Hazelwood Junction

Hazelwood Junction is built to N gauge so that members can use ready-to-run stock.  The layout was started in 2006 and is based on the line from Hazel Grove through Middlewood to Disley, New Mills Central and Hayfield Junction.

Running sessions are usually on the first Wednesday of each month.  Helpers are always welcome.

Since this photo in February 2007 the layout has progressed rapidly under the guidance of group leader Wally Pugh (pictured).


At the monthly meeting in August 2007, Hazelwood Junction saw its first train able to complete a circuit.


The layout’s electrician, Frank Gordon, reckons that he has used 3855 feet of wire and soldered about 2000 joints (some more than once).

There are 3 double slips and 19 other points on the layout operated by 22 point motors.  These in turn operate 22 microswitches, 9 add-on switches and 14 relays.  The relays switch the track wiring to suit the setting of the points. Five controllers can keep plenty of locos in operation.

Finally there are 13 section isolation switches and 12 push buttons (to release trains in the fiddle yard) and to assist the operators are 59 LEDs: 13 red for live sections, 12 for indication of which controller is in charge of sections where track possession can change and 34 which show which way points are set.

Hazelwood panels





At the running session in December 2008, John Sherratt’s photograph shows a bird’s eye view.

The cliffs hide the storage loops and point motors.

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July 2009


Showing the footbridge and the station building, which is a mirror image of the real building at New Mills.

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November 2009



The sandstone cliff scales about 100 metres long and 20-25 metres high.The cliffs actually exist at the Sett Valley Trail, New Mills, Derbyshire.

Construction uses wire mesh, kingspan foam, polystyrene and plaster bandage, all covered with about 2cm of plaster.  Working from photographs taken of the cliffs, much of this plaster is cut away to form the shape and structure of the rock walls.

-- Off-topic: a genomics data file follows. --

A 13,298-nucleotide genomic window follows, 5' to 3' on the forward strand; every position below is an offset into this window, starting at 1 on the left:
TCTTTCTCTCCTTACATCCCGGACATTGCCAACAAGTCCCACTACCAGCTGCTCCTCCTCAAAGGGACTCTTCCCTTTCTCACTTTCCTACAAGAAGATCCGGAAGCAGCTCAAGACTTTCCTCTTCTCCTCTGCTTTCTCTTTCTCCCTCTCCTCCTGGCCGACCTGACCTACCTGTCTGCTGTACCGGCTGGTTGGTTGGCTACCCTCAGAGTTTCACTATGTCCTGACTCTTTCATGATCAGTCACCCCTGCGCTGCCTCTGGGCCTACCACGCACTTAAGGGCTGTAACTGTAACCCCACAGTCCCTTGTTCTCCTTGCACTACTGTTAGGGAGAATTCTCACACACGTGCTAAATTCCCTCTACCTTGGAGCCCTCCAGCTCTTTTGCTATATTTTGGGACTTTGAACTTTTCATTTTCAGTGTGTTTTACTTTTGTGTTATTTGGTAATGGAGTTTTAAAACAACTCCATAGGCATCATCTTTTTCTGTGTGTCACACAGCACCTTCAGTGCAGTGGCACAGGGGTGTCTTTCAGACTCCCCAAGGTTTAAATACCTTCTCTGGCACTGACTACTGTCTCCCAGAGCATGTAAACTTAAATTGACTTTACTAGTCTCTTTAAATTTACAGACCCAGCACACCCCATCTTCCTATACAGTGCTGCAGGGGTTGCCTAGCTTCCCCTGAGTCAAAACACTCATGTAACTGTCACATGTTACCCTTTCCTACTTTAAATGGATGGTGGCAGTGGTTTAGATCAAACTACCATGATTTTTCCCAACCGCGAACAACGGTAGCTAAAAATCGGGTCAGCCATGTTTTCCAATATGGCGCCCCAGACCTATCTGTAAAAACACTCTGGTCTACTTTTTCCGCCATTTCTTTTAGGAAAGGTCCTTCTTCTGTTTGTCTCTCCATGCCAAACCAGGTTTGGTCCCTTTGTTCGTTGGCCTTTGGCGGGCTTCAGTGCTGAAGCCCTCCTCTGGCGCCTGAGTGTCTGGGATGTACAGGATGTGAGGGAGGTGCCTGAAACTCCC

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August 2010 – photos by Wally Pugh


Track ballasting is now complete.  The ballast was bought from Geo Scenics, using stone from the area being modelled. The ballast was loose laid and then fixed in place with the usual mixture of dilute pva with a drop of washing up liquid.  So that moving parts of points were not clogged up a ready mix was used, laying about ten stones at a time!


The layout is looking much more complete, although there are still lots of details to be added.


Hazelwood34The station and platforms are still to be finished, the signal boxes and goods shed to be erected, the roads surfaced and houses built.

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August 2011


The cliffs are now painted and the next step is for grass, bushes and trees to “grow”.

hazelwood36Also needed are working semaphore signals, two on the station platforms, a gantry near the tunnels and a two arm signal for the passing loop on the main line.

The yard may have ground signals at a later date.



The group members are very friendly and welcome anyone with an interest in N gauge. If you can also do a bit of modelling, or want to learn how to, so much the better.